4. If water accidentally enters your ear, gently wipe it away and keep track of any drainage. A small amount of drainage is normal, but if it persists beyond 3 days, consult your doctor.
  5. Check with your ENT surgeon before resuming showers and baths. If you choose to swim or bathe, use ear plugs to keep water out of your ear. Do not immerse your head underwater until you have received clearance from your ENT specialist.
  6. During the recovery period, avoid cleaning your ears with a Q-tip or any other similar object. Also, consult your doctor before inserting anything in your ear.
  7. If you notice any signs of infection, such as fever and chills, redness, swelling, increasing pain, excessive bleeding, or discharge from the ear, contact your doctor right away. Other symptoms to watch out for include drainage from the ear that lasts more than 3 days after surgery, no improvement in hearing, cough, shortness of breath, chest pain, severe nausea, or vomiting.

When is a Myringotomy required?

Myringotomy is a surgical procedure performed on patients with fluid buildup in the middle ear canal, which is usually caused by a condition called otitis media with effusion. When fluid accumulates in the middle ear, it can interfere with the function of the eustachian tube and cause balance problems.

Myringotomy may be necessary for various ear conditions, including:

  • Recurrent otitis media (middle ear infections)
  • Ear bleeding due to trauma or eardrum perforation
  • Difficulty in hearing or muffled hearing
  • Eustachian tube dysfunction with associated hearing loss, vertigo, and tinnitus
  • Severe retraction pocket in the tympanic membrane
  • Difficulty in maintaining balance
  • Ear barotrauma, which is a sudden change in pressure in the air surrounding the ear canal – particularly if it happens frequently due to activities such as flying, diving, or hyperbaric chamber treatment.

What are the complications associated with a Myringotomy?

Myringotomy is generally a safe procedure, but as with any surgery, there are risks and potential complications. Some of the possible complications associated with myringotomy include:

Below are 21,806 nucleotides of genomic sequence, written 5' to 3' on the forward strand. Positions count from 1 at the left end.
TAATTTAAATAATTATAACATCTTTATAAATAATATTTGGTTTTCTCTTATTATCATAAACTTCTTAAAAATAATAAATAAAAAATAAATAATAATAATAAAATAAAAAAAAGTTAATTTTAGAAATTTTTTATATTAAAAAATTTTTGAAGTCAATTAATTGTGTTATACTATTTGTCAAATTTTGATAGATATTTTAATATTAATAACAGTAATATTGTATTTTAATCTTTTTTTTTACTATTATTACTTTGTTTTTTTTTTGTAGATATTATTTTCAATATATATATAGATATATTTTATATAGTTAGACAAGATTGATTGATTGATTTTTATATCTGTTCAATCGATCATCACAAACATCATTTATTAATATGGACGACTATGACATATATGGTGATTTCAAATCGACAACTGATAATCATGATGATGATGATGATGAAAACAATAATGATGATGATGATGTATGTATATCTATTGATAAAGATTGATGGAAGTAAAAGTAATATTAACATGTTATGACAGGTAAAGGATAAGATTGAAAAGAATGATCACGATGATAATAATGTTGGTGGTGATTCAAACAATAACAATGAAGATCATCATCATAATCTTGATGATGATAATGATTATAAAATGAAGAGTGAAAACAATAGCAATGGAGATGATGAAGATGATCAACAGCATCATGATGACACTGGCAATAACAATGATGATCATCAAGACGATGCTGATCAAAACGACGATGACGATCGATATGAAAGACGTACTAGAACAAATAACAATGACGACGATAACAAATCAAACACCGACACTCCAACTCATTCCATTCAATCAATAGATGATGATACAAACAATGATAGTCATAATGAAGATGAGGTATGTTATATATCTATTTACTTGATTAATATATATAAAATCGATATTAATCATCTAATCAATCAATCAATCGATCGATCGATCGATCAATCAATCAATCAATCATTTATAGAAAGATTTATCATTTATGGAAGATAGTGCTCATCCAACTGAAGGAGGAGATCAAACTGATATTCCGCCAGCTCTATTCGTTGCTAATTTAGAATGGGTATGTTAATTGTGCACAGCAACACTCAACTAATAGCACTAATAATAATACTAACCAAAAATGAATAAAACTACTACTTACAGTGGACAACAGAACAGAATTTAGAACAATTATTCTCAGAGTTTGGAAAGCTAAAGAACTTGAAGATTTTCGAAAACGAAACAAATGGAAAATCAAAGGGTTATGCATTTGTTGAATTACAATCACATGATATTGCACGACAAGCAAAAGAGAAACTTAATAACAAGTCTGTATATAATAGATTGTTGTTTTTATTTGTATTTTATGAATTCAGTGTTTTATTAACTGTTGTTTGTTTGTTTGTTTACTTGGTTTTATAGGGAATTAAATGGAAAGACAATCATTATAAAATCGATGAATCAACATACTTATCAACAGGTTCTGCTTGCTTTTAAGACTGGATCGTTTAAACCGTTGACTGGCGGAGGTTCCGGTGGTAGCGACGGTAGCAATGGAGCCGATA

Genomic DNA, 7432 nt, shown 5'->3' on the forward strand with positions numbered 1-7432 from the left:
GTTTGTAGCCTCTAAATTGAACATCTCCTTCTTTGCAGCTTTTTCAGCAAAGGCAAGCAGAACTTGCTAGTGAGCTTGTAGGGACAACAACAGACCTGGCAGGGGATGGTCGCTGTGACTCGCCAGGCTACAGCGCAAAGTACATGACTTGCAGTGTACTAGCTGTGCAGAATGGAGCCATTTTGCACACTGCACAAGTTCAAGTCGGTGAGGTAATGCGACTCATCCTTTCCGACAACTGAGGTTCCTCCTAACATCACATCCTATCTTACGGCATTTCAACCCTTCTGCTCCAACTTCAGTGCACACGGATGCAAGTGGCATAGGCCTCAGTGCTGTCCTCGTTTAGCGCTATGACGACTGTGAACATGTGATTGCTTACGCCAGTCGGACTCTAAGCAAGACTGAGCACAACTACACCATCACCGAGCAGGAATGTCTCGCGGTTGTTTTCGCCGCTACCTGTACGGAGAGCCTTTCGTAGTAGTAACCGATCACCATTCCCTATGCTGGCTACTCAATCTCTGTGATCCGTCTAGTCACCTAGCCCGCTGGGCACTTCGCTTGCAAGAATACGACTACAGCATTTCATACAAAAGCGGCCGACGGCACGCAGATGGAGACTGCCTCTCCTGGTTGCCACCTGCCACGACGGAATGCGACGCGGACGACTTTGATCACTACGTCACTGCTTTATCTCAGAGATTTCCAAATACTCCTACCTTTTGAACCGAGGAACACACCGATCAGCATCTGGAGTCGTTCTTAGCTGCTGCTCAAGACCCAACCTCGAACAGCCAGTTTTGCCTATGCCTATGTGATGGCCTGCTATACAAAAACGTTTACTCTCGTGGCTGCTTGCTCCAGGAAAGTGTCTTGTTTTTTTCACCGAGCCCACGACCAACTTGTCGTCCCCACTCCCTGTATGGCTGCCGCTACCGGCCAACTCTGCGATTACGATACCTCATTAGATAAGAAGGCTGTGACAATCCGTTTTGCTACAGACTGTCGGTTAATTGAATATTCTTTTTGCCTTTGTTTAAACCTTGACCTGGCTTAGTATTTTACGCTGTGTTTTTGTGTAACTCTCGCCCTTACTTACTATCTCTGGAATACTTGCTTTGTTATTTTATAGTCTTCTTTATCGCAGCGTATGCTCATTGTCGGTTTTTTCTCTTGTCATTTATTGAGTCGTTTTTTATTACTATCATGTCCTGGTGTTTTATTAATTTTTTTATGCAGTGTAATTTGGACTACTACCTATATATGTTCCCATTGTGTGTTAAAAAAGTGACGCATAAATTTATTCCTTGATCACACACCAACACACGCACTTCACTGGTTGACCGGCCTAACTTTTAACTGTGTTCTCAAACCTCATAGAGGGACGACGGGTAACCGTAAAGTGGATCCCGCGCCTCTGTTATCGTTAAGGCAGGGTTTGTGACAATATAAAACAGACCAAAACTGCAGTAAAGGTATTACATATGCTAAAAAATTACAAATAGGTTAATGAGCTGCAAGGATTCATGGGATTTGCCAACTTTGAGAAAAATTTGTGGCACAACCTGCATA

• Infection: There is a risk of infection with any surgical procedure, including myringotomy. Antibiotics may be prescribed to reduce the risk of infection.
  • Bleeding: The incision made during myringotomy may cause bleeding. In most cases, the bleeding stops on its own, but additional treatment may be needed in rare cases.
  • Perforation: There is a risk of the eardrum tearing during the procedure. In most cases, the perforation heals on its own, but sometimes additional treatment is required.
  • Tube displacement: Ear tubes placed during myringotomy may become displaced or fall out, requiring further treatment.


  • Scarring: In rare cases, the incision made during myringotomy may result in scarring that affects hearing.
  • Tinnitus: Some people may experience ringing in the ears (tinnitus) after the procedure.
  • Dizziness: Some people may experience dizziness or balance problems after the procedure, but this usually resolves within a few days.

How can Myringotomy benefit you?

Myringotomy can provide several benefits for individuals who have certain ear conditions. The procedure involves making a small incision in the eardrum to drain fluid that has accumulated in the middle ear, which can provide the following benefits:

  • Improved hearing: When fluid builds up in the middle ear, it can cause hearing loss. By draining the fluid, myringotomy can improve hearing.
  • Relief of ear pain and pressure: Fluid build-up in the middle ear can cause pain and pressure in the ear. Myringotomy can relieve these symptoms by allowing the fluid to drain.
  • Reduced risk of recurrent infections: In some cases, chronic or recurrent ear infections may occur due to fluid build-up in the middle ear. Myringotomy can reduce the risk of these infections by allowing fluid to drain and preventing its build-up.
  • Improved balance: For some people, fluid build-up in the middle ear can affect balance. By draining the fluid, myringotomy can improve balance.
  • Improved quality of life: For individuals who experience chronic or recurrent ear problems, myringotomy can provide relief and improve their overall quality of life.

Frequently Asked Questions (FAQs)

When can I get back to work after myringotomy?

After the procedure, you can return to work or school in one to two days. You will notice a noticeable improvement in your hearing within a week and fully recover within 3–4 weeks as long as you adhere to your surgeon’s recommendations and take your medications on schedule.

Can I get myringotomy under local anesthesia?

Yes, although though general anesthesia is favored for children, adults can have myringotomy surgery under local anaesthetic if the physician can rely on them to remain still throughout the procedure.

Can myringotomy be performed using a laser?

Yes, myringotomy surgery utilising a CO2 laser is rather prevalent today, but despite the fact that the procedure is usually regarded as safer, there is no evidence that it produces a better result than a conventional myringotomy. In fact, traditional myringotomy is seen to be preferable to laser surgery if the patient requires a tympanostomy tube.

What are the risks of ear tubes?

While ear tubes are very effective, sometimes they do not prevent ear infections, or even lead to further infections. Sometimes holes can even lead to permanent scarring or hole in the eardrum that can lead to further loss of hearing.

What is BM-T procedure?

Bilateral myringotomy and tubes is referred to as BM-T. In this procedure, a tiny tube is inserted into each eardrum through a small incision. Children with severe infections in both ears typically have it done.